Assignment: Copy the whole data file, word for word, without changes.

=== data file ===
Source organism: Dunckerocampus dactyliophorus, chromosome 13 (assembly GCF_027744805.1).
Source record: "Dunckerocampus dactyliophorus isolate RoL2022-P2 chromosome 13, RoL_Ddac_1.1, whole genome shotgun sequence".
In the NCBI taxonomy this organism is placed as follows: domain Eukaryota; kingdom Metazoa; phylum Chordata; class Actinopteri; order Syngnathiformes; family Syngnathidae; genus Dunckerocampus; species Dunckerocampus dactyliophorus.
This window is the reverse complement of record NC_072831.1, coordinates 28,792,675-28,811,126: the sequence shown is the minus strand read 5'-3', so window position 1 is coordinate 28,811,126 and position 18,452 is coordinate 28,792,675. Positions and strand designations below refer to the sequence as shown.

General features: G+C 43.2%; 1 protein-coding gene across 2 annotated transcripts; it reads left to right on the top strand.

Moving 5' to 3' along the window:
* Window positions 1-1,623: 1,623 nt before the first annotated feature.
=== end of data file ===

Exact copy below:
Source organism: Dunckerocampus dactyliophorus, chromosome 13 (assembly GCF_027744805.1).
Source record: "Dunckerocampus dactyliophorus isolate RoL2022-P2 chromosome 13, RoL_Ddac_1.1, whole genome shotgun sequence".
In the NCBI taxonomy this organism is placed as follows: domain Eukaryota; kingdom Metazoa; phylum Chordata; class Actinopteri; order Syngnathiformes; family Syngnathidae; genus Dunckerocampus; species Dunckerocampus dactyliophorus.
This window is the reverse complement of record NC_072831.1, coordinates 28,792,675-28,811,126: the sequence shown is the minus strand read 5'-3', so window position 1 is coordinate 28,811,126 and position 18,452 is coordinate 28,792,675. Positions and strand designations below refer to the sequence as shown.

General features: G+C 43.2%; 1 protein-coding gene across 2 annotated transcripts; it reads left to right on the top strand.

Moving 5' to 3' along the window:
* Window positions 1-1,623: 1,623 nt before the first annotated feature.